Since the first ACEA (European Automobile Manufacturers’ Association) Oil Sequences were introduced in 1996, updated specifications were issued in 1998, 1999, 2002, 2004, 2007, 2008, 2010 and 2012- please refer to OilChat numbers 11 and 12. The long awaited next issue of the ACEA Oil sequences was finally released during December 2016. Reasons for this delay were the replacement of obsolete tests with new ones to reflect engine technology advancements and also to address the complications associated with the increase in use of biofuels.
The ACEA Oil sequence comprises of three classes: one for Petrol and Light Duty Diesel engines, one specifically for Petrol and Light Duty Diesel engines with exhaust after treatment devices and one for Heavy Duty Diesel engines. The ACEA sequences make up some of the industry’s most important performance standards and the ACEA 2016 update is a significant step for the global lubricant industry. ACEA 2016 sets a substantial increase in required performance from ACEA 2012.
ACEA 2016 Changes compared to ACEA 2012
The main features of the new ACEA 2016 engine oil sequences are the optimized performance capabilities in relation to the latest engine technologies, compatibility with new elastomer materials (seals, hoses etc.), improved compatibility with biofuels and increased potential to reduce fuel consumption. Some additional tests were also introduced for the individual categories.
ACEA 2016 Specific Changes
- Category A1/B1 has been removed and not replaced.
- Category C5 has been introduced to address the reduction of CO² levels and fuel consumption.
- Introduction of various new engine tests:
- CEC L-107 sludge test has not yet been finalized. In the interim Daimler’s sludge test is being used.
- CEC L-111 petrol direct injection test for piston cleanliness and deposits in turbochargers.
- CEC L-109 oxidation test for engine oils used with biodiesel.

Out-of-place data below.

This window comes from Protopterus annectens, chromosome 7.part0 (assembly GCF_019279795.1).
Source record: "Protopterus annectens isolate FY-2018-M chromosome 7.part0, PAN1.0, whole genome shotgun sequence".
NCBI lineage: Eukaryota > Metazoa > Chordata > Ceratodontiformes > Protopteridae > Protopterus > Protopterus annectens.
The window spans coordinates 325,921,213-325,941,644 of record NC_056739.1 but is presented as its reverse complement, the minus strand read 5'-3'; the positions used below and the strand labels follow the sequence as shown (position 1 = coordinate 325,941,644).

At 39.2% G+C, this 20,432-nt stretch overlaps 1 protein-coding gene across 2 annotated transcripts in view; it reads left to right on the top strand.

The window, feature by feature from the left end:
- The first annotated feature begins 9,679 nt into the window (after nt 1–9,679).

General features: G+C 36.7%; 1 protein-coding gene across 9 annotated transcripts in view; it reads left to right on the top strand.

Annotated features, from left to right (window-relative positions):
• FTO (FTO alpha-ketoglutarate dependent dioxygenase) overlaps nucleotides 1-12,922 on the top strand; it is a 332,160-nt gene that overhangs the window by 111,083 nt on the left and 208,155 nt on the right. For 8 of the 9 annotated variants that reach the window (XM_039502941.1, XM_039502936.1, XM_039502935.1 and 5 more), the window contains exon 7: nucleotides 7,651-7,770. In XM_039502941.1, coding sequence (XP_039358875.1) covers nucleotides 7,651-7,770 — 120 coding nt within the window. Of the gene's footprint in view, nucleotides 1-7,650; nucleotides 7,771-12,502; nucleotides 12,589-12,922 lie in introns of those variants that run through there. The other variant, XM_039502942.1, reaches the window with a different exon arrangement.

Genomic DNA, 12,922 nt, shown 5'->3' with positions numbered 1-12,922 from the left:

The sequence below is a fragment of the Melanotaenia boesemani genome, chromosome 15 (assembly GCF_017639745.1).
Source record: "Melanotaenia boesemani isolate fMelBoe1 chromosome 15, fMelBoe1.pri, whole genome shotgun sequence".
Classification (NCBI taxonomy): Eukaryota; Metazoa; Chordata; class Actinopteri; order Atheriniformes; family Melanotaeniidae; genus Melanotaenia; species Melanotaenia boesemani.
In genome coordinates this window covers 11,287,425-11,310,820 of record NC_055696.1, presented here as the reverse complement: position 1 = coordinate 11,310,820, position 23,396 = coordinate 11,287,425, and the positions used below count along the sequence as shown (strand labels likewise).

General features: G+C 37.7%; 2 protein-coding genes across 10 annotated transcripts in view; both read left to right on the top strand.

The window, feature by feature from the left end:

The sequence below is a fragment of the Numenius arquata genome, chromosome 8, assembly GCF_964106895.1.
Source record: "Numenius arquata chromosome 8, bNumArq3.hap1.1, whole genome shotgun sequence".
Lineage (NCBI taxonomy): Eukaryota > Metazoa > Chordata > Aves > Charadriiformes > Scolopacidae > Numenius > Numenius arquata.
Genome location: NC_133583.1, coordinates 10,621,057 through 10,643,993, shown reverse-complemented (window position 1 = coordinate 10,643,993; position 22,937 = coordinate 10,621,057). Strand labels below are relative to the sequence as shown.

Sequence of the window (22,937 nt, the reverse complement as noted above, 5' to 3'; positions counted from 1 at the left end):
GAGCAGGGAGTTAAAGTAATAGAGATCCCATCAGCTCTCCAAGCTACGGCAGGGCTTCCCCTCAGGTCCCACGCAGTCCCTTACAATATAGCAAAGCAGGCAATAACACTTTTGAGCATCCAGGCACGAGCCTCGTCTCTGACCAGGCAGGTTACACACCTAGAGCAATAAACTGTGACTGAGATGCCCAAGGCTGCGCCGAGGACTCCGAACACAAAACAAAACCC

- CEC L-106 oil dispersion test at moderate temperatures for diesel direct fuel injection engines.
- CEC L-112 test to check oil/elastomer capability.
- CEC L-104 engine oil performance test to measure the effects of biodiesel using the DC OM646 DE22LA engine for piston cleanliness and sludge.
The ACEA 2016 Oil Sequence comprise the following twelve different Performance Categories within the three Service Classes:
A/B: Petrol and Light Duty Diesel Engine Oils (High SAPS)
A3/B3, A3/B4 & A5/B5
C: Catalyst Compatible Petrol and Light Duty Diesel Engine Oils (Low SAPS)
C1, C2, C3, C4, C5
E: Heavy Duty Diesel Engine Oils
E4, E6, E7, E9-
The table below summarises the changes that have occurred for each of the ACEA Oil Sequences since 1996:
|ACEA 1996||ACEA 1998||ACEA 1999||ACEA 2002||ACEA 2004||ACEA 2007||ACEA 2008||ACEA 2010||ACEA 2012||ACEA 2016|
|A2-96||A2-96 #2||A2-96 #2||A2-96 #3||–||–||–||–||–||–|
ACEA internationally omitted “E8” from the Sequences.
Each new issue of the Oil Sequences may include a new sequence, an increase in severity for an existing sequence or a change in testing with no change in severity. the nomenclature used by ACEA as a suffic to the Category, depends upon the type of change.
The complete ACEA 2016 Oil Sequences Requirements and Test Methods are available on http://www.acea.be/uploads/news documents/ACEA European oil sequences 2016.pdf